# Limit of a Reimann Sum

1. Nov 11, 2013

### Qube

1. The problem statement, all variables and given/known data

2. Relevant equations

delta x = (b-a)/n

3. The attempt at a solution

Well, from the delta x formula I can figure out the limits of integration. They're 4 and 0. That leaves us with three possible answer choices. I'm suspecting that the 4i/n term goes away and the answer is B, but I really don't know and I'm not even sure where to begin.

2. Nov 11, 2013

### Staff: Mentor

You have the interval [0, 4] that you will divide into n subintervals of equal length. How would you write xi, the x value in the i-th subinterval? The x value could be at the left or right end of a given subinterval, or somewhere in the middle of it.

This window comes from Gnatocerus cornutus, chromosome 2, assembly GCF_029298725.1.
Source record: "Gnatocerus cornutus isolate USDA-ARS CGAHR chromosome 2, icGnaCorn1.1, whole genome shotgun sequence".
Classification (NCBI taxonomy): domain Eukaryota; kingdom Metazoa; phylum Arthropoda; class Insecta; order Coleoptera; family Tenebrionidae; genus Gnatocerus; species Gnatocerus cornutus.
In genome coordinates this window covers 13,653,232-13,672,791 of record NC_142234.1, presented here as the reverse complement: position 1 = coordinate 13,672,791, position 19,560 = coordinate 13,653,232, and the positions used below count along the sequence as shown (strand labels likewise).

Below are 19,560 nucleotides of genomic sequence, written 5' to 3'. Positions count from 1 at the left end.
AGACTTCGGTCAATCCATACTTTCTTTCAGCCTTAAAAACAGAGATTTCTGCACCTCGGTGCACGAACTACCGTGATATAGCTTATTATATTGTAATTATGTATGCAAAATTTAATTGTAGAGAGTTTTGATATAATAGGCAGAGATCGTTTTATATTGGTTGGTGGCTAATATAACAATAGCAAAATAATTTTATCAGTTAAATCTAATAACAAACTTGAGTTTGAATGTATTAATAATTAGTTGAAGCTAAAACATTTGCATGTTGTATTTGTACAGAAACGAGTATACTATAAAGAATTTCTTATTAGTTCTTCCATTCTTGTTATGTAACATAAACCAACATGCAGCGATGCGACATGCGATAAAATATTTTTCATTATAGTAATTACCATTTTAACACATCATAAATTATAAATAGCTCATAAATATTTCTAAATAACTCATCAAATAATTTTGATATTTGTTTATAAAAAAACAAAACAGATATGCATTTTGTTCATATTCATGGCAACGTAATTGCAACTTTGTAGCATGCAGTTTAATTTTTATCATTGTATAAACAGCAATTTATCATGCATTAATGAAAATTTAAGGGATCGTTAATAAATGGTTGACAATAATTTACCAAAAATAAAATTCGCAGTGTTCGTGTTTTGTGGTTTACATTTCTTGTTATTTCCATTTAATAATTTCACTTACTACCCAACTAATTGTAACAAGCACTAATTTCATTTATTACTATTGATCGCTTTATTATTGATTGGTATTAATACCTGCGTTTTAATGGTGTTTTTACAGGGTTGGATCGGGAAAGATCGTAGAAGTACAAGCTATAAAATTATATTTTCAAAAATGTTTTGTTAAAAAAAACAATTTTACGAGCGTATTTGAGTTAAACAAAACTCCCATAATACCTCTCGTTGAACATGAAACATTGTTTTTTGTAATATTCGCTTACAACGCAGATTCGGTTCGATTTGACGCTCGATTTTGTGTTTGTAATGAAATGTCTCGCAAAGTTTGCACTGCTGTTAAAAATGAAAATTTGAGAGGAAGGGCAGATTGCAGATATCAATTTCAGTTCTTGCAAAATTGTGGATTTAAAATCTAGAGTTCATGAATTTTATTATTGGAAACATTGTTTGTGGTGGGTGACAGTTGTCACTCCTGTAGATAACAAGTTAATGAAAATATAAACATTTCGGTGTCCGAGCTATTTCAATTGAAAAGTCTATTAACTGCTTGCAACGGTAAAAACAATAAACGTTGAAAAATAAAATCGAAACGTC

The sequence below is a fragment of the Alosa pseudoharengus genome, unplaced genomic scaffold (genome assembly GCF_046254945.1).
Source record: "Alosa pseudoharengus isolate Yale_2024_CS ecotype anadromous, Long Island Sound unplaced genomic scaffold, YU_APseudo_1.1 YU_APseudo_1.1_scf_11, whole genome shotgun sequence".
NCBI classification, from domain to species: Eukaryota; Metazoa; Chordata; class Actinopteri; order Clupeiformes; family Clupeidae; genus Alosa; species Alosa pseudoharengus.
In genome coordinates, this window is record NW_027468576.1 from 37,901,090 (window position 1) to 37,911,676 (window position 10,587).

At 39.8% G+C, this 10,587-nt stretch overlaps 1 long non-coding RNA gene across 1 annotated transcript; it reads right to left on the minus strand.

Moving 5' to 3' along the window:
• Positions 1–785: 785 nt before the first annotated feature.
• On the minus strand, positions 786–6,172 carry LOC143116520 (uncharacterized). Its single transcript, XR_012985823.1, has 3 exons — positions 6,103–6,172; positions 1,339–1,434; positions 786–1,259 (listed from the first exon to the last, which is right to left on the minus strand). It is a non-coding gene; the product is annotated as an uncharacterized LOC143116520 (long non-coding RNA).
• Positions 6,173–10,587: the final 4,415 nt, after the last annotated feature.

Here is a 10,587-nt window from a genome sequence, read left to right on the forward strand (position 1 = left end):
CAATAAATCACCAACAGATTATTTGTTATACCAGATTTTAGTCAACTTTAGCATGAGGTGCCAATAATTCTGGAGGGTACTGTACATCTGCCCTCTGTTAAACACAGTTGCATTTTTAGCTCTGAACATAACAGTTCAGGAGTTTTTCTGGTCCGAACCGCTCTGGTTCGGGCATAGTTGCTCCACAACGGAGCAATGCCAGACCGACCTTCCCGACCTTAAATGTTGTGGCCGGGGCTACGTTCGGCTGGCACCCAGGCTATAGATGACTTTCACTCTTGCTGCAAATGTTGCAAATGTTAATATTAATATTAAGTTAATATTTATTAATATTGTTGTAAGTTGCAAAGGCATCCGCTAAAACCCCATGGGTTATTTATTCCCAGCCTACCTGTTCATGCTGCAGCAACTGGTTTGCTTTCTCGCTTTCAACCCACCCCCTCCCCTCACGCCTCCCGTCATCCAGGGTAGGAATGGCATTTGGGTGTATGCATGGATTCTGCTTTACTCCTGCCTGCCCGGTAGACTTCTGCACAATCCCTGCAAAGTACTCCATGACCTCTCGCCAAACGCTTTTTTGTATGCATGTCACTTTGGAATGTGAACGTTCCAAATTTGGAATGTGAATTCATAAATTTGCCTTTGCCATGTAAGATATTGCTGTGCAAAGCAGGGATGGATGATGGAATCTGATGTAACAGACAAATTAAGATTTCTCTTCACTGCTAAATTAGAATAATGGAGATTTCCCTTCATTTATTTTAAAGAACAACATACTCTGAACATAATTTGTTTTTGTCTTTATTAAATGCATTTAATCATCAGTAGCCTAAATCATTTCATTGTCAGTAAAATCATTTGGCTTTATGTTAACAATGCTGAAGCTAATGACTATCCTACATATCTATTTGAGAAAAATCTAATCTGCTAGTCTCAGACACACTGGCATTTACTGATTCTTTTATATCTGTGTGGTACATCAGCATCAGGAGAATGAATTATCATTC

3. Nov 11, 2013

### Qube

I'm not sure what terms to write xi in terms of. I guess, (x/n) would give me the width of each subinterval and I'm not sure what else.

4. Nov 11, 2013

### Staff: Mentor

No, the width of each subinterval would be 4/n. Since the summation has cos(2 + ...), that's going to show up in the integral as well.

5. Nov 12, 2013

### Qube

So the integral would have cos (2+x) as the integrand?

6. Nov 12, 2013

### Staff: Mentor

Yes. Do you see how it works? Since i is running from 1 to n, 4i/n represents the x value at the right side of each subinterval, and cos(2 + 4i/n) is the function value associated with that x value.

7. Nov 12, 2013

### Qube

Alright, I see :)! 4/n is the width of each sub interval. The i represents each sub interval.